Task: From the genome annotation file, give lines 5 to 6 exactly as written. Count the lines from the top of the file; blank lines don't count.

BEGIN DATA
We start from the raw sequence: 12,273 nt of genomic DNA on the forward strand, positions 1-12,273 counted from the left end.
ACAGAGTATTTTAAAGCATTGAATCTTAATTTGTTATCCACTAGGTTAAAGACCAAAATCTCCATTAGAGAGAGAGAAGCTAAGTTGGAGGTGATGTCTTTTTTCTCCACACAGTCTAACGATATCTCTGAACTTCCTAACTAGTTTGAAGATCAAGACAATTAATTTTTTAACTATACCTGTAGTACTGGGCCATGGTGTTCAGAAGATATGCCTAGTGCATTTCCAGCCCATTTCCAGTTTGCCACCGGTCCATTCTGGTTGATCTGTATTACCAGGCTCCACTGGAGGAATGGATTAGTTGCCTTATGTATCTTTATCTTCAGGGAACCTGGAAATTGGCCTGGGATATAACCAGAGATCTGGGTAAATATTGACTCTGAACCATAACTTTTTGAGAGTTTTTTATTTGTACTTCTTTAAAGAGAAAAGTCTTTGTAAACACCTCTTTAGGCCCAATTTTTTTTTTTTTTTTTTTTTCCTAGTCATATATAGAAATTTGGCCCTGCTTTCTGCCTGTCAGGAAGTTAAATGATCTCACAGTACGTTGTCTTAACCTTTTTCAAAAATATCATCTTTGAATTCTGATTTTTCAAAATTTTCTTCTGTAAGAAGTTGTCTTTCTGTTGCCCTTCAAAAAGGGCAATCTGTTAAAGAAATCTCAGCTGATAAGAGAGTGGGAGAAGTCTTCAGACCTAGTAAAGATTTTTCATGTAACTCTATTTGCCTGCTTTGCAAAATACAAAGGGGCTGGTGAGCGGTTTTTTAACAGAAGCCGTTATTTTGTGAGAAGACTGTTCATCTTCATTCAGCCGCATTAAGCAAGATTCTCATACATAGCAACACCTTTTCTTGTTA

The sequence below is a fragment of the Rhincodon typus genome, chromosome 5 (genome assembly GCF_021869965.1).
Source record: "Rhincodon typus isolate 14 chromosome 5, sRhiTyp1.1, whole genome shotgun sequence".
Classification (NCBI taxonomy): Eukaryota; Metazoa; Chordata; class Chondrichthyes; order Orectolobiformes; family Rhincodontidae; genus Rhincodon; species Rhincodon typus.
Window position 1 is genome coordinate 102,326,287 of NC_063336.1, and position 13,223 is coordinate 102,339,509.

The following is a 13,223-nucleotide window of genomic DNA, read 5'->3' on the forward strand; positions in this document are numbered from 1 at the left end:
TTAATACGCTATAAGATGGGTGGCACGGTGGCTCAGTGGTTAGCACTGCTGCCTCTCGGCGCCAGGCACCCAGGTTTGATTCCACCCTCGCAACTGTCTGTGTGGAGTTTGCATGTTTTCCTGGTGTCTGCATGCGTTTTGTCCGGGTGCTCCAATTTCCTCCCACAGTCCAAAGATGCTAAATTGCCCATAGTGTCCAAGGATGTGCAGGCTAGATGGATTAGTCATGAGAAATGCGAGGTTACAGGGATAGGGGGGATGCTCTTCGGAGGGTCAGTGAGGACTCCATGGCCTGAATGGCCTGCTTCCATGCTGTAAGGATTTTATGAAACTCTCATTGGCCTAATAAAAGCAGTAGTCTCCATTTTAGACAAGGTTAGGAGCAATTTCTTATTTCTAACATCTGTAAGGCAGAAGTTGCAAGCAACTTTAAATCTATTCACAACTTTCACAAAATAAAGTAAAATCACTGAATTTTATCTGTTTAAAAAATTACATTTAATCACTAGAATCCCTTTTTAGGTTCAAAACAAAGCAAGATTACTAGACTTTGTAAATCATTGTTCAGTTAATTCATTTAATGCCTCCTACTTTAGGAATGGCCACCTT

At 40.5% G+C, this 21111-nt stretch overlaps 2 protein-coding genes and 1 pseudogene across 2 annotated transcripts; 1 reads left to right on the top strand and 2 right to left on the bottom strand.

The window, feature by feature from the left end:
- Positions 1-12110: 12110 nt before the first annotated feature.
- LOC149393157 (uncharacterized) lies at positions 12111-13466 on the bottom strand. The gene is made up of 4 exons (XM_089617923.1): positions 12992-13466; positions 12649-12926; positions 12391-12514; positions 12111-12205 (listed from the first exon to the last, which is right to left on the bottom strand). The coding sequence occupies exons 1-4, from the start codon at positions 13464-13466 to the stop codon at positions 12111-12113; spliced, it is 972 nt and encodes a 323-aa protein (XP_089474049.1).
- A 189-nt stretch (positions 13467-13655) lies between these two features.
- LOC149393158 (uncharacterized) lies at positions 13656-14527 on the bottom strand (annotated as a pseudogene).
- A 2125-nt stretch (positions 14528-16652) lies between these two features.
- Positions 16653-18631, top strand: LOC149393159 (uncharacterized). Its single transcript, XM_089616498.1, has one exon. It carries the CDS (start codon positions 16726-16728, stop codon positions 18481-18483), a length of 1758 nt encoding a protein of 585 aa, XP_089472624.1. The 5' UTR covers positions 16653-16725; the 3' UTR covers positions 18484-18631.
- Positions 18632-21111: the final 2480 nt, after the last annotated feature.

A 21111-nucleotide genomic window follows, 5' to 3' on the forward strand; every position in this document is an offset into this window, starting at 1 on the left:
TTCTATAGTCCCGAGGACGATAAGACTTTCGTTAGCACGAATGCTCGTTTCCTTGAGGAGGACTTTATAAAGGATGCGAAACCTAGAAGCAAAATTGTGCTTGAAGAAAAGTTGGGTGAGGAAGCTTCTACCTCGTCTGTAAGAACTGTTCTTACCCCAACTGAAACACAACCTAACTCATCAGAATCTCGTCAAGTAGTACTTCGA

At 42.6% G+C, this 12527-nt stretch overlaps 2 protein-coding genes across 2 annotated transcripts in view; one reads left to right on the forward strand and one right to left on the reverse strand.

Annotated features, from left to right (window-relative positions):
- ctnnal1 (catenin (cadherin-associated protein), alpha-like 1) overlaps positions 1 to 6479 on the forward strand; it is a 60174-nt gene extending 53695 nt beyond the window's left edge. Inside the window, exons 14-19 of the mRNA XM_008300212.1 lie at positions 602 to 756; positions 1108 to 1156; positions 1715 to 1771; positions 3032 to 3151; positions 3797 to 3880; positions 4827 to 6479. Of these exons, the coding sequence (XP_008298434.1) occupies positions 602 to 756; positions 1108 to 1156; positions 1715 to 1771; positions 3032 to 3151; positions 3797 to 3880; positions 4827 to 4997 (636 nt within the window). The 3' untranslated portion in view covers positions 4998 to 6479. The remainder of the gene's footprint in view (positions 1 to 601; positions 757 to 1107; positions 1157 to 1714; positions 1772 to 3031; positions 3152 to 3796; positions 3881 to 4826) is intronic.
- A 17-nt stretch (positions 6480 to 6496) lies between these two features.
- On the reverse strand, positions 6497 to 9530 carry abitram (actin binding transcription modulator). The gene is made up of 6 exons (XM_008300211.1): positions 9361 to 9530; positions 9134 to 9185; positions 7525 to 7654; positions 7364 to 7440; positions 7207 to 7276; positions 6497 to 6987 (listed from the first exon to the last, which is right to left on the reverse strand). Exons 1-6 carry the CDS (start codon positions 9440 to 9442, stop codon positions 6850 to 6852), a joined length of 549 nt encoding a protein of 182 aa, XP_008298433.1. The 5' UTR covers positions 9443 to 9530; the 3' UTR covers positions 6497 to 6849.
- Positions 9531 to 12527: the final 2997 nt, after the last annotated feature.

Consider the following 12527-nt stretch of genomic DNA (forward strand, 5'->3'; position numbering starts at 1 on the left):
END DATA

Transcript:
Classification (NCBI taxonomy): Eukaryota; Metazoa; Chordata; class Chondrichthyes; order Orectolobiformes; family Rhincodontidae; genus Rhincodon; species Rhincodon typus.
Window position 1 is genome coordinate 102,326,287 of NC_063336.1, and position 13,223 is coordinate 102,339,509.